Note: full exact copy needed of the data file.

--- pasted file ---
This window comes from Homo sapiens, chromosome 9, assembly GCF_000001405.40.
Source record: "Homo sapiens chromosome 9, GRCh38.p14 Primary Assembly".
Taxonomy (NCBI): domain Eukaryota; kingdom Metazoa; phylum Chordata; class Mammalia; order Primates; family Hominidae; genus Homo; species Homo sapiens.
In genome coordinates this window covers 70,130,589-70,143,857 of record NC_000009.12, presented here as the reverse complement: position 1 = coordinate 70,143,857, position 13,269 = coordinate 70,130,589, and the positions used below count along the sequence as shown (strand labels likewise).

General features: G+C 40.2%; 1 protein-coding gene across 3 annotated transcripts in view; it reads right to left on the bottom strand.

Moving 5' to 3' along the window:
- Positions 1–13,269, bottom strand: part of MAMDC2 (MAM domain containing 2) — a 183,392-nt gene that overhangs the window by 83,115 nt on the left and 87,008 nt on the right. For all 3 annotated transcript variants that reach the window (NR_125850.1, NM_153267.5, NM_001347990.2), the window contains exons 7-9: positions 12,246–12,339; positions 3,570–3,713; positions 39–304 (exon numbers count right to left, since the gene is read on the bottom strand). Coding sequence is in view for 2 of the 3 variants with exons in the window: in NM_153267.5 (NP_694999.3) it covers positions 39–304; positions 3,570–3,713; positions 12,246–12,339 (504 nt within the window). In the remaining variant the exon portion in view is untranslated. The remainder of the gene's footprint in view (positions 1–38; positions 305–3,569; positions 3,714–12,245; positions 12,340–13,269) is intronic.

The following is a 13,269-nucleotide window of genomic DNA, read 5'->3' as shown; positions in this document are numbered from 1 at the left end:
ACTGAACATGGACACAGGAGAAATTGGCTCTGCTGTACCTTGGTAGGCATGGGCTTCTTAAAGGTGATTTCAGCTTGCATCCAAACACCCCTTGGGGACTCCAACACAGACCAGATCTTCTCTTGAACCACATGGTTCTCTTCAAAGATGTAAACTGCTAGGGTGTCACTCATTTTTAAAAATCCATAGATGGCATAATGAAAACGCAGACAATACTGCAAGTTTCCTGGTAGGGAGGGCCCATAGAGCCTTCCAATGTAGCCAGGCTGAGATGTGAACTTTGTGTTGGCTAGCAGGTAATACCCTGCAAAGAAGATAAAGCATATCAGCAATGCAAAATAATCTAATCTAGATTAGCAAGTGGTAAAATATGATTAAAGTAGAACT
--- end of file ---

This window comes from Homo sapiens, chromosome 9, assembly GCF_000001405.40.
Source record: "Homo sapiens chromosome 9, GRCh38.p14 Primary Assembly".
Taxonomy (NCBI): domain Eukaryota; kingdom Metazoa; phylum Chordata; class Mammalia; order Primates; family Hominidae; genus Homo; species Homo sapiens.
In genome coordinates this window covers 70,130,589-70,143,857 of record NC_000009.12, presented here as the reverse complement: position 1 = coordinate 70,143,857, position 13,269 = coordinate 70,130,589, and the positions used below count along the sequence as shown (strand labels likewise).

General features: G+C 40.2%; 1 protein-coding gene across 3 annotated transcripts in view; it reads right to left on the bottom strand.

Moving 5' to 3' along the window:
- Positions 1–13,269, bottom strand: part of MAMDC2 (MAM domain containing 2) — a 183,392-nt gene that overhangs the window by 83,115 nt on the left and 87,008 nt on the right. For all 3 annotated transcript variants that reach the window (NR_125850.1, NM_153267.5, NM_001347990.2), the window contains exons 7-9: positions 12,246–12,339; positions 3,570–3,713; positions 39–304 (exon numbers count right to left, since the gene is read on the bottom strand). Coding sequence is in view for 2 of the 3 variants with exons in the window: in NM_153267.5 (NP_694999.3) it covers positions 39–304; positions 3,570–3,713; positions 12,246–12,339 (504 nt within the window). In the remaining variant the exon portion in view is untranslated. The remainder of the gene's footprint in view (positions 1–38; positions 305–3,569; positions 3,714–12,245; positions 12,340–13,269) is intronic.

The following is a 13,269-nucleotide window of genomic DNA, read 5'->3' as shown; positions in this document are numbered from 1 at the left end:
ACTGAACATGGACACAGGAGAAATTGGCTCTGCTGTACCTTGGTAGGCATGGGCTTCTTAAAGGTGATTTCAGCTTGCATCCAAACACCCCTTGGGGACTCCAACACAGACCAGATCTTCTCTTGAACCACATGGTTCTCTTCAAAGATGTAAACTGCTAGGGTGTCACTCATTTTTAAAAATCCATAGATGGCATAATGAAAACGCAGACAATACTGCAAGTTTCCTGGTAGGGAGGGCCCATAGAGCCTTCCAATGTAGCCAGGCTGAGATGTGAACTTTGTGTTGGCTAGCAGGTAATACCCTGCAAAGAAGATAAAGCATATCAGCAATGCAAAATAATCTAATCTAGATTAGCAAGTGGTAAAATATGATTAAAGTAGAACT